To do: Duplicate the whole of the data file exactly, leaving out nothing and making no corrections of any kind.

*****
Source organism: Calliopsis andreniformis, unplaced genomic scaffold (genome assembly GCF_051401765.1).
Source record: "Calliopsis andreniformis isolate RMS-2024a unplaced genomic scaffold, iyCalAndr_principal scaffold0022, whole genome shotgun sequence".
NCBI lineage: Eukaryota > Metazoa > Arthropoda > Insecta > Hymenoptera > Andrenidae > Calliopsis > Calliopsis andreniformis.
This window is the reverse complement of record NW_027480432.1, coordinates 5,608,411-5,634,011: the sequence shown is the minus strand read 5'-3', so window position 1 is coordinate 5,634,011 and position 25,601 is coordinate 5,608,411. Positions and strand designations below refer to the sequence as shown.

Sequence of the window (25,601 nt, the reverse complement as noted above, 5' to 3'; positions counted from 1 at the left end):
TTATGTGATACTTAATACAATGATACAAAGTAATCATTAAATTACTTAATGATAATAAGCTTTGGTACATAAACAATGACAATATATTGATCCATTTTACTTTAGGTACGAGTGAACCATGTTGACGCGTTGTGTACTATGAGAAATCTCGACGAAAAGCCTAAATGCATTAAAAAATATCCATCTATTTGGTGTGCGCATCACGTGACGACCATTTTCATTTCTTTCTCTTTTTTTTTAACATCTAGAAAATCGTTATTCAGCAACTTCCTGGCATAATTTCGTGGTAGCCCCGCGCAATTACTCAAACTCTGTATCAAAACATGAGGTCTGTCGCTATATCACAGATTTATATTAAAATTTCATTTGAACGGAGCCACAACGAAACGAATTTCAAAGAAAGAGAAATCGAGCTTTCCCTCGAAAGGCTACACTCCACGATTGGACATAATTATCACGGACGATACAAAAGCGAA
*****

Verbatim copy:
Source organism: Calliopsis andreniformis, unplaced genomic scaffold (genome assembly GCF_051401765.1).
Source record: "Calliopsis andreniformis isolate RMS-2024a unplaced genomic scaffold, iyCalAndr_principal scaffold0022, whole genome shotgun sequence".
NCBI lineage: Eukaryota > Metazoa > Arthropoda > Insecta > Hymenoptera > Andrenidae > Calliopsis > Calliopsis andreniformis.
This window is the reverse complement of record NW_027480432.1, coordinates 5,608,411-5,634,011: the sequence shown is the minus strand read 5'-3', so window position 1 is coordinate 5,634,011 and position 25,601 is coordinate 5,608,411. Positions and strand designations below refer to the sequence as shown.

Sequence of the window (25,601 nt, the reverse complement as noted above, 5' to 3'; positions counted from 1 at the left end):
TTATGTGATACTTAATACAATGATACAAAGTAATCATTAAATTACTTAATGATAATAAGCTTTGGTACATAAACAATGACAATATATTGATCCATTTTACTTTAGGTACGAGTGAACCATGTTGACGCGTTGTGTACTATGAGAAATCTCGACGAAAAGCCTAAATGCATTAAAAAATATCCATCTATTTGGTGTGCGCATCACGTGACGACCATTTTCATTTCTTTCTCTTTTTTTTTAACATCTAGAAAATCGTTATTCAGCAACTTCCTGGCATAATTTCGTGGTAGCCCCGCGCAATTACTCAAACTCTGTATCAAAACATGAGGTCTGTCGCTATATCACAGATTTATATTAAAATTTCATTTGAACGGAGCCACAACGAAACGAATTTCAAAGAAAGAGAAATCGAGCTTTCCCTCGAAAGGCTACACTCCACGATTGGACATAATTATCACGGACGATACAAAAGCGAA